Start by using just one arm at first until you feel comfortable enough before attempting two arms together again for full reps.

To further increase the difficulty, try out some of these variations and then move on to alternative exercises for even more strength training benefits.

Alternative Exercises for Decline Push Ups

Incline Push Ups:

These are great alternatives to decline push ups.

This exercise is performed by placing your hands on an elevated surface such as a bench or chair and pushing up from there.

The higher the elevation, the more challenging this exercise becomes. Incline push ups target the same muscles as decline push ups but with less intensity due to the decreased range of motion.

They can be used to build strength in preparation for decline push ups or as an easier variation for those who may not have access to a decline bench.

Plyometric Push Ups:

These are another excellent alternative exercise that can help increase upper body strength and endurance while targeting similar muscle groups as decline push ups.

This exercise involves quickly pushing off of the ground using explosive power and then catching yourself before landing back down again in one fluid motion.

Plyometric Push Ups require good coordination and balance, so it’s important to practice proper form when performing them in order to avoid injury.

Weighted Chest Press:

These exercises are also beneficial for building upper body strength and endurance while targeting similar muscle groups as decline push ups do without having access to a decline bench or other equipment like resistance bands needed for some variations of Decline Push Up exercises.

Weighted chest press exercises involve lying flat on your back with either dumbbells or barbells held at shoulder level above your chest, then pressing upward until arms are fully extended before slowly lowering them back down again into starting position.

It is important to use the correct form when doing these exercises and to start out light with weights if you are new to weighted chest presses so that you don’t strain any muscles unnecessarily.

FAQs about Decline Push Ups Muscles Worked

What muscles do decline pushups work?

Decline pushups are a great exercise for targeting the chest, shoulders, triceps, and core muscles.

They involve lowering your body towards the floor while keeping your feet elevated on an incline surface such as a bench or step.

This increased angle of decline puts more emphasis on the upper body muscles than regular pushups do, making them an effective way to strengthen and tone these muscle groups.

Additionally, decline pushups can help improve posture by strengthening the stabilizing muscles in the back and core.

Do decline push-ups work the lower chest?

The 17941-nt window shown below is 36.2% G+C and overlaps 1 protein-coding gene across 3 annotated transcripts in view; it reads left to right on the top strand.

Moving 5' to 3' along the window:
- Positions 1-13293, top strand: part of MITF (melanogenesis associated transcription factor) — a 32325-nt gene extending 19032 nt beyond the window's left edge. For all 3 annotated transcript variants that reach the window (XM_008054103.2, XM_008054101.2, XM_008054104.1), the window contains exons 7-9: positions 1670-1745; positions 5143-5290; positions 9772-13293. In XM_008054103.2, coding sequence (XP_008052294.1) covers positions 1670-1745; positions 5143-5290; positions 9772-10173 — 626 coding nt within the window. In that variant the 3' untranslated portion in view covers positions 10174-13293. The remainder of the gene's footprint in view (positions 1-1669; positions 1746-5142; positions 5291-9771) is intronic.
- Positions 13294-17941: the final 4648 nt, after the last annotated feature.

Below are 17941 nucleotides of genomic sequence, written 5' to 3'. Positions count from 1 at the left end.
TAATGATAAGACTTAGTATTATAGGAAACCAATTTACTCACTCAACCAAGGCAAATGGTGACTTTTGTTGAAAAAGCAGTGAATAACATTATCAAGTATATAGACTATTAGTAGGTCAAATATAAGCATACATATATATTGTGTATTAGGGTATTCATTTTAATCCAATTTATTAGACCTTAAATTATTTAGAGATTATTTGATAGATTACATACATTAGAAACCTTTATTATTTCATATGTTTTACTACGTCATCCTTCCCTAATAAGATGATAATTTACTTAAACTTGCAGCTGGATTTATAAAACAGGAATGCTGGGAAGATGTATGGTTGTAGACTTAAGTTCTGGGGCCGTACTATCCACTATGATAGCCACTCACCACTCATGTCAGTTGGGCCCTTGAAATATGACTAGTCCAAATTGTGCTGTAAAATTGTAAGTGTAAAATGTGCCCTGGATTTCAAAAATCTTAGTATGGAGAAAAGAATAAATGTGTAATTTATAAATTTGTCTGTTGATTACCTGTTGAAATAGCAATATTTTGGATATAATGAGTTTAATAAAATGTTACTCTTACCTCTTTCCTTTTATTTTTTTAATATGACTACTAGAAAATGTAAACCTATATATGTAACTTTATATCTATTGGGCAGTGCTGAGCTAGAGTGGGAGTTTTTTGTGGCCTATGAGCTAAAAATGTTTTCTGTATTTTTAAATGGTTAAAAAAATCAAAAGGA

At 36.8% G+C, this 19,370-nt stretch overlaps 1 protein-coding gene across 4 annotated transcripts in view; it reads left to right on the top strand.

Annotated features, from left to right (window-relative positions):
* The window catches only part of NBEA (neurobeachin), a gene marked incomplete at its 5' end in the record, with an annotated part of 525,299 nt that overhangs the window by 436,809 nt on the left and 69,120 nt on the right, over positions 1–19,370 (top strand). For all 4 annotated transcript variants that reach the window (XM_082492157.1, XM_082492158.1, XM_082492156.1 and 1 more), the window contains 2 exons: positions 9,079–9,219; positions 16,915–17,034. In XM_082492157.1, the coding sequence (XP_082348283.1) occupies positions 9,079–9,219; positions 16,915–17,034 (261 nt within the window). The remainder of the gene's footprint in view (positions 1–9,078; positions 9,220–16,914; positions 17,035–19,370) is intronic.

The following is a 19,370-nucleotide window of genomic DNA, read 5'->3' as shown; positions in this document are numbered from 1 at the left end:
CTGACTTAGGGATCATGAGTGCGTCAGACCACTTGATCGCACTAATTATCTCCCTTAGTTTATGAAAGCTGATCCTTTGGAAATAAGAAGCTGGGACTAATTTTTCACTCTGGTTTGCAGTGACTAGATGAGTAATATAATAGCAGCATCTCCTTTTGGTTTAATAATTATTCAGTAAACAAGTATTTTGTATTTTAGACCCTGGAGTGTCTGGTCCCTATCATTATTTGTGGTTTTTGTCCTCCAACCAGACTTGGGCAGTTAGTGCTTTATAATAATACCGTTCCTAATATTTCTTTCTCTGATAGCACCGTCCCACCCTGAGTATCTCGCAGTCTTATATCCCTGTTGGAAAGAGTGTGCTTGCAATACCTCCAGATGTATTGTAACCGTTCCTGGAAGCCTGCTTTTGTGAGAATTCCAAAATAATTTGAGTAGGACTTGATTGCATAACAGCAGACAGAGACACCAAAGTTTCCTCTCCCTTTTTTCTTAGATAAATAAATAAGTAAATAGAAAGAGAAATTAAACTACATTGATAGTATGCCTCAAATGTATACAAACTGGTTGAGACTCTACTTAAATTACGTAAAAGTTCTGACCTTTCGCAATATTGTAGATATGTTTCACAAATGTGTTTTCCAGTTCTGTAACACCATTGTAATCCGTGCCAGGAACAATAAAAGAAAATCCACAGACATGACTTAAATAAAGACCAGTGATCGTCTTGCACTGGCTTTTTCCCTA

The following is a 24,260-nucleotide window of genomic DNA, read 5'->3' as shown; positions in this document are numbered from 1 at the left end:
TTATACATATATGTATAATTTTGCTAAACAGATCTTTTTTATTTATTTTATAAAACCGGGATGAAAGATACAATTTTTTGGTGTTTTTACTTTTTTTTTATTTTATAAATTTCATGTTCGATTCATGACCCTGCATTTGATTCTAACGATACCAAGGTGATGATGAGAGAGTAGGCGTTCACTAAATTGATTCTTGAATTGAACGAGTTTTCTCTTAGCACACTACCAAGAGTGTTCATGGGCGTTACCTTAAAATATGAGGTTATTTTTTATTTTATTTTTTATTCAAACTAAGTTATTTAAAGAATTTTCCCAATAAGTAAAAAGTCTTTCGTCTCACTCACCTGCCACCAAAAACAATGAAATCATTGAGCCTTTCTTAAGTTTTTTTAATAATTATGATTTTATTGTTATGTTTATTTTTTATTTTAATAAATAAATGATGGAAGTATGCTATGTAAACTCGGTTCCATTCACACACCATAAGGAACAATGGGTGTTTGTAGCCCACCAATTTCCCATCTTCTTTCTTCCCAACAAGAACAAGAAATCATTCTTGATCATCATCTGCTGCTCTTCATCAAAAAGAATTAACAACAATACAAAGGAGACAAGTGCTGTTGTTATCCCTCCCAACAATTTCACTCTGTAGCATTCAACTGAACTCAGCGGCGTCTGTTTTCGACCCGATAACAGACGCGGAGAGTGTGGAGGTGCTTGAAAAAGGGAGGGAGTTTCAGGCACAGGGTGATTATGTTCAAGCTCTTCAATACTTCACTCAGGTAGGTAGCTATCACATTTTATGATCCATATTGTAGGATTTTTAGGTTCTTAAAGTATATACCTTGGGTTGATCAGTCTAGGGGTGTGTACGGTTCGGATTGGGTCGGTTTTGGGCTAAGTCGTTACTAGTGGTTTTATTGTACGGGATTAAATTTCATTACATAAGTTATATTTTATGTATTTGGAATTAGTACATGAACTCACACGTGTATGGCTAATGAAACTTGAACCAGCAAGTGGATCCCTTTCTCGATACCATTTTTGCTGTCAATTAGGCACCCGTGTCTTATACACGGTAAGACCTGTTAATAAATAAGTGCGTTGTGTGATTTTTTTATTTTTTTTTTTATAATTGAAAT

Yes, decline push-ups can be effective for working the lower chest. By changing the angle of your body in relation to the ground, you are able to target different areas of your chest muscles.

Decline push-ups require more strength and stability than regular push-ups, making them a great way to challenge yourself and build muscle mass in your lower chest area.

Additionally, decline push-ups can help to improve your overall upper body strength and stability.

Are decline push-ups harder than regular push-ups?

Yes, decline push-ups are generally considered to be more difficult than regular push-ups.

This is because the angle of the body in a decline position requires greater muscular effort and stability from the core muscles.

Additionally, due to gravity’s increased pull on the body when in a decline position, it can be more challenging for some individuals to complete full range of motion repetitions compared to regular push-ups.

Are decline push-ups good for arms?

Yes, decline push-ups are a great exercise for targeting the arms.

They involve pushing up against gravity from an angle that increases the difficulty of the movement and engages more muscles in your arms than regular push-ups.

This makes them effective at building strength and muscle mass in your triceps, biceps, shoulders, chest, and core. Additionally, they can help improve stability and balance as well as increase range of motion.


They can be used to increase strength and muscle size and improve overall fitness levels.

With variations such as incline or decline push ups, you can further challenge your muscles and get even better results.

If decline push ups aren’t suitable for you, there are plenty of alternative exercises that work the same muscles, like dips or close grip bench presses.

Whatever exercise you choose, make sure to focus on proper form and technique to maximize your gains from this powerful exercise.